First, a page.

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State PCS

Mains Practice Questions

  • Q. The media does play a vital role in our democracy, and if we cannot depend on journalistic ethics, the nation's in trouble. Comment. (150 words)

    27 Dec, 2018 GS Paper 4 Theoretical Questions


    • Explain the significance of media in a democracy.
    • Give examples and explain the need for journalistic ethics.


    • Media acts as a watchdog of public interest in a democracy. It plays an important role in a democracy and serves as an agency of the people to inform them of the events of national and international significance.
    • It is the means by which people receive a free flow of information and ideas, which is essential to intelligent self-governance, that is, democracy.
    • Freedom of the media is part of the freedom of speech guaranteed by the Constitution under Article 19 (1) (a).
    • One of the basic tasks of the media is to provide truthful and objective information to the people for their social, political and international awareness to reach an informed opinion. This makes media an important stakeholder in a democracy to shoulder the responsibility of presenting unbiased honest news without any vested interest.
    • Media is considered as “Fourth Pillar” in democratic countries along with Legislature, Executive, and Judiciary. Its importance in influencing readers can be gauged by the role it played during the freedom struggle, politically educating millions of Indians who joined the leaders in their fight against the British imperialism. The role of media in Indian democracy has undergone massive changes, from the days of press censorship during Emergency in 1975 to being influential in the 2014 Lok Sabha elections.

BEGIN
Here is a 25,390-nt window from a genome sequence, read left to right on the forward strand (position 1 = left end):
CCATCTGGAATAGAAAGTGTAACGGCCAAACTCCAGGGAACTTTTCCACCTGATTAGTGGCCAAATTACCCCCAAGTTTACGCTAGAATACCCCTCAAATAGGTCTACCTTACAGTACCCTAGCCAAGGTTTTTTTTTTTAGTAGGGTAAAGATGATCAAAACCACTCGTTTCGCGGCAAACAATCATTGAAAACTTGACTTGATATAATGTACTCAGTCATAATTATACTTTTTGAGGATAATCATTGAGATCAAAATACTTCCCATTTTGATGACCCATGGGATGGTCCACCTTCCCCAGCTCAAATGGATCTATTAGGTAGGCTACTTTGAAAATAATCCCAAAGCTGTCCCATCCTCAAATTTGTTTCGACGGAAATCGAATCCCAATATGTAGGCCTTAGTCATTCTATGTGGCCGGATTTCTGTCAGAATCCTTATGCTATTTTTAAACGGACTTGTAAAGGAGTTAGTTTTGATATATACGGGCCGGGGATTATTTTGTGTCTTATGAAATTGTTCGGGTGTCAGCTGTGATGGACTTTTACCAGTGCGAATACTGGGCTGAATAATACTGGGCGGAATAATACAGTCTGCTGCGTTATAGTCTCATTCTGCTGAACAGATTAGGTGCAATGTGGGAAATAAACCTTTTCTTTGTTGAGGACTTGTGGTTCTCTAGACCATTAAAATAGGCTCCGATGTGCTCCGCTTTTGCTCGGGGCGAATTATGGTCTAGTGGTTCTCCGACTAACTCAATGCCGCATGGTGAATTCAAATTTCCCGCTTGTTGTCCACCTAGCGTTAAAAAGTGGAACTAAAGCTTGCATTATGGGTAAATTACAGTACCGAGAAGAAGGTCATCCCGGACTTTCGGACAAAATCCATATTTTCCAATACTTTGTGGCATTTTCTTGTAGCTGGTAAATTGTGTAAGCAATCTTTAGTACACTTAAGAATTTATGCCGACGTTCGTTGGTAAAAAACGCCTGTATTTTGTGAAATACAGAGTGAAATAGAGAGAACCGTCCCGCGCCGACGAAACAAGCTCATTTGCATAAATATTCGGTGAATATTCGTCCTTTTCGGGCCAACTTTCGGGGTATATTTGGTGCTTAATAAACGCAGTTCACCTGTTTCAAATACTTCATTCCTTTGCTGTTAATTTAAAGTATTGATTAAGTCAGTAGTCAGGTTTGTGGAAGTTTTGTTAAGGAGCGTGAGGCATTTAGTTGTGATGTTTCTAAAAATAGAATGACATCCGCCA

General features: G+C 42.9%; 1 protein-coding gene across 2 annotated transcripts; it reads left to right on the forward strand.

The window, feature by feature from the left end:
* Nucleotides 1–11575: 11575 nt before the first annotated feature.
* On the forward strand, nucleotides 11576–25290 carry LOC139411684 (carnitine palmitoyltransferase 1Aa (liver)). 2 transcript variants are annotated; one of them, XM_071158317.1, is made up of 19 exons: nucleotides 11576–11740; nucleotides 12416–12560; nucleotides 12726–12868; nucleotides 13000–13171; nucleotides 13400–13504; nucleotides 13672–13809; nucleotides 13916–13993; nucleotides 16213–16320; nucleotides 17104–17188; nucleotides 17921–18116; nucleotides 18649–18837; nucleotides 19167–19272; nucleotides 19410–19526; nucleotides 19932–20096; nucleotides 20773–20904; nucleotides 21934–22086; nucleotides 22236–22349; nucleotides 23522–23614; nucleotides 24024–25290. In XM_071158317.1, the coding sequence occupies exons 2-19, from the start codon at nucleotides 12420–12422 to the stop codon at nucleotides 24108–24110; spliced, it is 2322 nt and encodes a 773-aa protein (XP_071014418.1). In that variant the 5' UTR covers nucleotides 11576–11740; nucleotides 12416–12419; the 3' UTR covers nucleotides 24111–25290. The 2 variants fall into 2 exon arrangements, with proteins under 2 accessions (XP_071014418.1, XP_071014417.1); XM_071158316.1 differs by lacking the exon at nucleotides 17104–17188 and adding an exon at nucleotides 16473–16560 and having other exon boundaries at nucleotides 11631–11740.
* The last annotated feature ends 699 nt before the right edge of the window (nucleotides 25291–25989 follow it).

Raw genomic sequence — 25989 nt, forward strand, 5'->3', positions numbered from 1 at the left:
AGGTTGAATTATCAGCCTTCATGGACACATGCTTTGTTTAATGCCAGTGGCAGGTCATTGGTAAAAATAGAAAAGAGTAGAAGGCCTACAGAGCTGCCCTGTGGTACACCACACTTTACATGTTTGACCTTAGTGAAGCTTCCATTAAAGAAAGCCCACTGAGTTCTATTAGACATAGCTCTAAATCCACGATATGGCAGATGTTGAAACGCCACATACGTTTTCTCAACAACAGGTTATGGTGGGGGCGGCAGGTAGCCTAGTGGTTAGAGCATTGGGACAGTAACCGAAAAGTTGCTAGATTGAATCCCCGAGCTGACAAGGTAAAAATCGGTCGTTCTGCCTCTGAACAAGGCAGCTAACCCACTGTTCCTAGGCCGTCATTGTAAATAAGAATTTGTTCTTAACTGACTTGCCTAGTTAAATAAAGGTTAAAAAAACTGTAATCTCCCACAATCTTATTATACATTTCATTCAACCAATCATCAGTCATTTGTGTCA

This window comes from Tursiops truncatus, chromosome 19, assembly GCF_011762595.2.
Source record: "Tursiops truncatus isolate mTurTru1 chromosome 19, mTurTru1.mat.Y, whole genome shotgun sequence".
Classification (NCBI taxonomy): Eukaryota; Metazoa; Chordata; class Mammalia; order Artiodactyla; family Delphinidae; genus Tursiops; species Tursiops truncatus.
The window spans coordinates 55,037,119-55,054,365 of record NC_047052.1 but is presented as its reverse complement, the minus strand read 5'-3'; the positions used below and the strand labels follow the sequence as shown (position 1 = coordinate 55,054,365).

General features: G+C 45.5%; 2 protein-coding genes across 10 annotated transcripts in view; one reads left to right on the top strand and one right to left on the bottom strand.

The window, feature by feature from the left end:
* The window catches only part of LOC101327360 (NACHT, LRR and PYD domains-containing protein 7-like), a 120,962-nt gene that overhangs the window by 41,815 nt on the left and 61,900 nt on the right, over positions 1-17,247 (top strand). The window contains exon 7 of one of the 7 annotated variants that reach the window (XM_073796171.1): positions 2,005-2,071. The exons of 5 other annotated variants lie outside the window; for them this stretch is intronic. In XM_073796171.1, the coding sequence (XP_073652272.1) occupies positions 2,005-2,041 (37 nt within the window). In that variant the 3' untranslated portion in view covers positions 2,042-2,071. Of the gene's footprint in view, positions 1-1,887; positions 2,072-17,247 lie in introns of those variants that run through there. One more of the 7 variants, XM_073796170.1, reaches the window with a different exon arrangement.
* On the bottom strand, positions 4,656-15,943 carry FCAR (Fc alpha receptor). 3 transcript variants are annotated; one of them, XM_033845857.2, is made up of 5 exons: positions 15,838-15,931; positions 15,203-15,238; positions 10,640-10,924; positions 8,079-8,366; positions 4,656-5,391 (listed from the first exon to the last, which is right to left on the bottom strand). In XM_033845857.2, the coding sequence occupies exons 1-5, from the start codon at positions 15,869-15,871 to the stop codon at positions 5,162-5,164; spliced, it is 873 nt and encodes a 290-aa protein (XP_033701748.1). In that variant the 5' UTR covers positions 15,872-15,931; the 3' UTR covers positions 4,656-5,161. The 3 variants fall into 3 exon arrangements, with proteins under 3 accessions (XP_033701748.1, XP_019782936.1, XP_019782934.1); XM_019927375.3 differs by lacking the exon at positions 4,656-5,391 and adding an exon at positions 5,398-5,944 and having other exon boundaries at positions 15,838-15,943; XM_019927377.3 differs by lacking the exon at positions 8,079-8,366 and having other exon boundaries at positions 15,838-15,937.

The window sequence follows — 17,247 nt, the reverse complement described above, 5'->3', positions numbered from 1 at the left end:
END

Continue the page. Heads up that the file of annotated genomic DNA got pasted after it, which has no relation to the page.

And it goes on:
The Need for Media Ethics

    • The issues of paid news, media trial, non-issues being presented as real news while the real issues are sidelined, the news is being doctored and fact distortion for profits and political favour, fake news, yellow journalism are important concerns which are influencing public and impacting national security. For instance, fear mongering through media has led to mob lynchings, attacks on the migrant population.
    • The absence of objective journalism leads to the false presentation of truth in a society which affects the perception and opinions of people. As observed in the case of Cambridge Analytica case, the biased news coverage on social media platform affected the Presidential elections in the U.S.
    • The chase for sensationalism and higher TRP rates as observed in the coverage of 26/11 terrorist attacks in India risked the internal security of the nation. The sensationalism-driven reporting compromised the identities of rape victims and survivors despite SC guidelines.
    • Trial by media does not follow the due process of law and can reduce the public trust in institutions of governance like the judiciary.
    • Paid news and fake news can manipulate public perception and can instigate hatred, violence, and disharmony among the various community within society.
    • With the advent of social media, technological changes, the reach of media has grown profoundly. Its reach and role in impacting public opinion have made it even more important to ensure its objectivity, non-partisanship calls for the enforcement of journalistic ethics.


    • In developing countries like India, the media have a great responsibility to fight backward ideas such as casteism and communalism and help the people in their struggle against poverty and other social evils. Hence, having journalistic ethics in place becomes very important.
    • It is important that the media stick to the core principles like truth and accuracy, transparency, independence, fairness and impartiality, responsibility and fair play.

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